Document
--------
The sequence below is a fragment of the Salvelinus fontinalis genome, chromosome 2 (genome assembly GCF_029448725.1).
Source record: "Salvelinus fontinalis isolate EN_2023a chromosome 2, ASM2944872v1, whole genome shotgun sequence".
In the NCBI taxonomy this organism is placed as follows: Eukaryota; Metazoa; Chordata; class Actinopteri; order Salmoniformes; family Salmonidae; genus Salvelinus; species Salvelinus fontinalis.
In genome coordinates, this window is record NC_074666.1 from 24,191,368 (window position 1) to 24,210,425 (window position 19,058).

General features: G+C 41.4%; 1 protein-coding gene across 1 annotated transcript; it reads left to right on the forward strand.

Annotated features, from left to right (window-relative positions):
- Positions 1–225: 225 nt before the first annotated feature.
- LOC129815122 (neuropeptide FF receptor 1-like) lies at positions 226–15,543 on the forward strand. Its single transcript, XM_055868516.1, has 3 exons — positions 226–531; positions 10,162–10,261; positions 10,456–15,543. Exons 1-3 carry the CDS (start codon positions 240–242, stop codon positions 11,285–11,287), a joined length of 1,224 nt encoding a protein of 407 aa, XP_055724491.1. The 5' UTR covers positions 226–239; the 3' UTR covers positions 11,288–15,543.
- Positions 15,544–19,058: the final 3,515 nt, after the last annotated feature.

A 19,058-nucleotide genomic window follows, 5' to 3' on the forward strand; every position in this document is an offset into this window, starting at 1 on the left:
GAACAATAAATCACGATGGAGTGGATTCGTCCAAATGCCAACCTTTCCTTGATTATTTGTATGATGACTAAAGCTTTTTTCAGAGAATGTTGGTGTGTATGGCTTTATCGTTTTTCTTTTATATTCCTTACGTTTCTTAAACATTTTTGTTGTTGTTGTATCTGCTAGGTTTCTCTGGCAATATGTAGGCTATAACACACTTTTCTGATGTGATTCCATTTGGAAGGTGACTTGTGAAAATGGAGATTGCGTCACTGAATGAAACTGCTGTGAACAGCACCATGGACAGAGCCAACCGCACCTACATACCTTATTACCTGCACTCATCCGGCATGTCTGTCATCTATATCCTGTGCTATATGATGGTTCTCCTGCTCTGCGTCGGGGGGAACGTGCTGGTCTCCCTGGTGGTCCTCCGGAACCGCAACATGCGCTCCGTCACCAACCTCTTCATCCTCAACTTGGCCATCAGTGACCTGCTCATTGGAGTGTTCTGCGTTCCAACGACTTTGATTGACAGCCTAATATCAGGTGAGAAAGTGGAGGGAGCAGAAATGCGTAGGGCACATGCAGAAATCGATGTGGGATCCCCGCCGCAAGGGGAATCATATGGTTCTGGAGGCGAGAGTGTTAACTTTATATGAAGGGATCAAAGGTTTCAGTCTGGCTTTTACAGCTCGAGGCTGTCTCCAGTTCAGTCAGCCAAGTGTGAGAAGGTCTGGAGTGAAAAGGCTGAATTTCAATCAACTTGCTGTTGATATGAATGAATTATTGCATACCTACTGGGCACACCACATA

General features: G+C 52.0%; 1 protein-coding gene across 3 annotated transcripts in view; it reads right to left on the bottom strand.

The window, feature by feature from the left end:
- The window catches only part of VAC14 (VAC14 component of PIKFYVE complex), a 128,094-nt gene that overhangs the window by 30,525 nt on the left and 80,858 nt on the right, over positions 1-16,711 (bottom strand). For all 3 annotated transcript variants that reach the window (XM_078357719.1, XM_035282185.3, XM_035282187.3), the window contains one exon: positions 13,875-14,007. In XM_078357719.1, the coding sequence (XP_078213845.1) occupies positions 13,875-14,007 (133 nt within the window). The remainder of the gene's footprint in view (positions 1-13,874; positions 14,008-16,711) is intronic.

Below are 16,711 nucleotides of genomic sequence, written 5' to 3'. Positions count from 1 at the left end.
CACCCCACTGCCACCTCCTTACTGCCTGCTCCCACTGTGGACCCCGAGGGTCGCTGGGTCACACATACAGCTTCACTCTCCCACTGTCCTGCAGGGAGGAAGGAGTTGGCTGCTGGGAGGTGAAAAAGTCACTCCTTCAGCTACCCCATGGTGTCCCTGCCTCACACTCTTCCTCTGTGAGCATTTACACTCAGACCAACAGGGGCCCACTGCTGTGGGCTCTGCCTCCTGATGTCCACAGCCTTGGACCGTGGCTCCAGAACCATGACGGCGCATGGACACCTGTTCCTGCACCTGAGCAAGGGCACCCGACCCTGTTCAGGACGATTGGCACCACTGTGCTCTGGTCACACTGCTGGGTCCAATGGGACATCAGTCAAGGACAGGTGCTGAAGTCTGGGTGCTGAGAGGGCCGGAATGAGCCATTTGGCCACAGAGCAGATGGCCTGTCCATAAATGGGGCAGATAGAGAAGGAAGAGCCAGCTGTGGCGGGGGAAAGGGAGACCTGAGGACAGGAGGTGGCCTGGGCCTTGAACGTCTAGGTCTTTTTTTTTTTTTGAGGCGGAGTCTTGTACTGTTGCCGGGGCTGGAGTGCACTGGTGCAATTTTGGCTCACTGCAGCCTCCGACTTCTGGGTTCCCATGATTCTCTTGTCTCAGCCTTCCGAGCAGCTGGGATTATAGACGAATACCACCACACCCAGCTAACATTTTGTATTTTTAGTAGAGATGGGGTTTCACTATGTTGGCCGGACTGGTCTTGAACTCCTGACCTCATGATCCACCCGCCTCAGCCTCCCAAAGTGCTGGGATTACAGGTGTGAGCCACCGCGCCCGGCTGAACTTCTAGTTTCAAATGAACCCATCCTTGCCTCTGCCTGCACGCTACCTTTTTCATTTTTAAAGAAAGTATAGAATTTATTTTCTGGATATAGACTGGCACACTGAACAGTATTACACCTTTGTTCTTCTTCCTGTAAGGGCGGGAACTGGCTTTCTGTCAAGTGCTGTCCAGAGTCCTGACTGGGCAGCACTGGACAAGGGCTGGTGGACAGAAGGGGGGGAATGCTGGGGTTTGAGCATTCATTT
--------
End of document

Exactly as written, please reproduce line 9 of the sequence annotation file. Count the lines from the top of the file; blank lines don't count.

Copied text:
- Positions 15,544–19,058: the final 3,515 nt, after the last annotated feature.